Photo of a rainbow over a mechanical digger digging out a trench at Clitterhouse Farm Playing Fields.

Reflecting on Clitterhouse Playing Fields – stories past and present

Francesca Bologna

When you think about archaeology you’re probably imagining the discovery of ancient ruins and great temples. However, sometimes it’s the excavations that take place at the heart of a local community that can have the most impact.

We’ve been speaking to MOLA archaeologist, Giulia Rossi, who has been digging at Clitterhouse Playing Fields in North London since they opened the first trenches in October 2021. She’s been telling us a bit more about what it is like to work on a site like this.

You’ve worked on many different archaeological sites, but what’s it like to dig here? You only dig small sections of the park before moving to the next. Why is that?

We are working in an open space that is much loved by the local community, rightly so. Our main goal here is to preserve the park. So instead of digging multiple trenches we only open a couple at the same time, fencing a small area around them to make sure that the rest of the park is still open to the public. We even look after the grass! We put boards under the machines we use for digging to make sure our impact is as small as possible.

You have quite a few people still using the park…Do they ever stop to ask you about what you are doing?

The public is definitely showing a lot of interest in what we were doing, asking us if we found anything interesting. Elderly people remember the World War II air raid shelters that used to be here and they stop by to ask us if we found them (we did! Read our blog to find out more). But they aren’t the only interested ones. A few local kids have also been excited about the dig, coming to observe and saying they want to become archaeologists. Some of them have been asking us if we found ‘the treasure’. I have promised to let them know if any is found!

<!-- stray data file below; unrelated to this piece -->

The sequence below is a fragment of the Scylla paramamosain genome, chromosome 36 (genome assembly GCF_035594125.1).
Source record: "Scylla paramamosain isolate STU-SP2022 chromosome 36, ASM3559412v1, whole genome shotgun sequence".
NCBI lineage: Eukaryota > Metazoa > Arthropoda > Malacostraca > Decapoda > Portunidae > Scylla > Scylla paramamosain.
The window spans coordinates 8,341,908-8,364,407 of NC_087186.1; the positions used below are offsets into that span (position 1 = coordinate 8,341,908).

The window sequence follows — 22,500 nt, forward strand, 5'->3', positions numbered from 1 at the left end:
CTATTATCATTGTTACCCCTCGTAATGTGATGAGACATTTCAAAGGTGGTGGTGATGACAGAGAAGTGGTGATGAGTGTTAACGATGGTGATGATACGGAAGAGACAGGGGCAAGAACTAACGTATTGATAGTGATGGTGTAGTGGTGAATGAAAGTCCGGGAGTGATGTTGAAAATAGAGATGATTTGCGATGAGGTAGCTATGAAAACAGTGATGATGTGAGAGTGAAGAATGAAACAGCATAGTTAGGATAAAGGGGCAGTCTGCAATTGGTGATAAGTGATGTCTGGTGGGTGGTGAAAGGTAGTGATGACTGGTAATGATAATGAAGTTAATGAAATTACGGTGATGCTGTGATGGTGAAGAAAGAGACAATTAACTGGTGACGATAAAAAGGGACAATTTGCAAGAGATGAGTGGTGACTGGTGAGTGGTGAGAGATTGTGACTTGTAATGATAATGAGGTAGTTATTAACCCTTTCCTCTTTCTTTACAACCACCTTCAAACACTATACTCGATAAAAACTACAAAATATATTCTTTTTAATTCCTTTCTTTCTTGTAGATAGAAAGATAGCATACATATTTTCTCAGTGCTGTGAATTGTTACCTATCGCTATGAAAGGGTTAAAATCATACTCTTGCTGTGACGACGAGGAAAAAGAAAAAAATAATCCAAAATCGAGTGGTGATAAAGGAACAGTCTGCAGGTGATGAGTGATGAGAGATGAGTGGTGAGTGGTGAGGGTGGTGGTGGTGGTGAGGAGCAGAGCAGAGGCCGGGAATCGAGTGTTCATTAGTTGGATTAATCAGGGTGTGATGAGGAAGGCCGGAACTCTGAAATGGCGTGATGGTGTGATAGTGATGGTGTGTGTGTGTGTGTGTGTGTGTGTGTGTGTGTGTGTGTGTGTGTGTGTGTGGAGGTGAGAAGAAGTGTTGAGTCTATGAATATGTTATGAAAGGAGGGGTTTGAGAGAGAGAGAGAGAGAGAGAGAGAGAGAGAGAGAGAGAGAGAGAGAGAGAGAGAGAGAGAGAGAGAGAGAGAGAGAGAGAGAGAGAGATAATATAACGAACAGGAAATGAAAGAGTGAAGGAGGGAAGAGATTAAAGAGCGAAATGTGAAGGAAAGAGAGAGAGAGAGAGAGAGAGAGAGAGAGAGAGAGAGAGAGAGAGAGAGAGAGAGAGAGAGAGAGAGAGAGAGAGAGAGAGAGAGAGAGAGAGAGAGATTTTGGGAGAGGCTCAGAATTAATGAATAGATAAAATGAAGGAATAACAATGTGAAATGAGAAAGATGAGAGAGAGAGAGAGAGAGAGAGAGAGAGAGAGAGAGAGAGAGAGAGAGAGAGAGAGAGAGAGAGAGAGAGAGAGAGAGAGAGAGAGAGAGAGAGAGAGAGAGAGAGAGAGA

You have been working as an archaeologist at MOLA since 2016. Is it something you are quite used to, having people stop by, look at what you're doing and ask questions?

It's usually not as frequent as it’s been here. Often archaeological sites are in quite remote locations or in the middle of construction sites. Here, on the other hand, we are working in a community park. People come here to relax, and they like to engage in small talk with us. It’s been lovely to have these more spontaneous face-to-face interactions.

Two photos, photo 1 of archaeologist Giulia holding Roman pottery found at Clitterhouse Playing Fields, photo 2 of a few pieces of Roman pottery.
Giulia (left) showing us some of the Roman pottery found at Clitterhouse Playing Fields (right).

So there were a few things you were expecting to find here when you started digging, like the WW2 shelters. But have there been any surprises?

Yes, it looks like the Romans were here! In two of our trenches we found some Roman pottery and traces of what looks like an enclosure, maybe the remains of a farm or an area reserved for agricultural activities.

Was this unexpected?

We knew from our early research and surveys that a Roman road was nearby. However, we weren’t necessarily expecting to find any evidence of this within Clitterhouse Playing Fields. As archaeologists we often have a fairly good idea of what we might find on a site through the initial work we do. Yet, there are often little surprises around every corner, which is part of what makes archaeology so fascinating.

Clitterhouse Playing Fields have clearly been an open area since the very start of their history, and they have remained so until now. Our excavations showed that this used to be a rural area dedicated to farming until about one hundred years ago. Now it is totally within the limits of the city. This tells us quite a lot about how quickly the city of London has been growing, and sites like this can play an important role in reconstructing the history of our city.


The playing fields are being regenerated as part of Brent Cross Town, a project led by Argent Related and Barnet Council. If you are interested in the current plans for the Brent Cross Town Redevelopment on the site, find out more at

  • Artefacts
  • Roman
  • Post-medieval
  • Excavation

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